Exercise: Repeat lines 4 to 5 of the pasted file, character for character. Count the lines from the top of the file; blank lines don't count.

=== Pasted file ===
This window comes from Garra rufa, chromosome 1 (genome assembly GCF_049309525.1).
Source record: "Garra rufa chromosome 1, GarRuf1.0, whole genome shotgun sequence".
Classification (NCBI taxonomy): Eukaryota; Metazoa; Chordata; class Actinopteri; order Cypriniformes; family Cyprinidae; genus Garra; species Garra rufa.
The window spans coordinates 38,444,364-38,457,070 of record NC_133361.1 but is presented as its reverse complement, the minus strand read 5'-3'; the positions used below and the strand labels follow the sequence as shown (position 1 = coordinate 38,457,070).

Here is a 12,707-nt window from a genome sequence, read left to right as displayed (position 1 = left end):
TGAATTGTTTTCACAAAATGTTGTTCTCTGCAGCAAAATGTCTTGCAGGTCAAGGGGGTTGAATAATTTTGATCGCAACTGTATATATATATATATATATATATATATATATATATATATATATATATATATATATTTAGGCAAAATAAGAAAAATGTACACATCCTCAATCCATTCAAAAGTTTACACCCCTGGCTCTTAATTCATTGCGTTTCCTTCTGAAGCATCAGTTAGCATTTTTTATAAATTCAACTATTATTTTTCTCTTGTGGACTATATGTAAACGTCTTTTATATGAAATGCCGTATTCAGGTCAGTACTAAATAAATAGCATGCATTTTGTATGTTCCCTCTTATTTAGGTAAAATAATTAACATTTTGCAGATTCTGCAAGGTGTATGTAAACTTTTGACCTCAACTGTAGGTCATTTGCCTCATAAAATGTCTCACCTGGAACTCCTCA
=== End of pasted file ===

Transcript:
The window spans coordinates 38,444,364-38,457,070 of record NC_133361.1 but is presented as its reverse complement, the minus strand read 5'-3'; the positions used below and the strand labels follow the sequence as shown (position 1 = coordinate 38,457,070).

Here is a 12,707-nt window from a genome sequence, read left to right as displayed (position 1 = left end):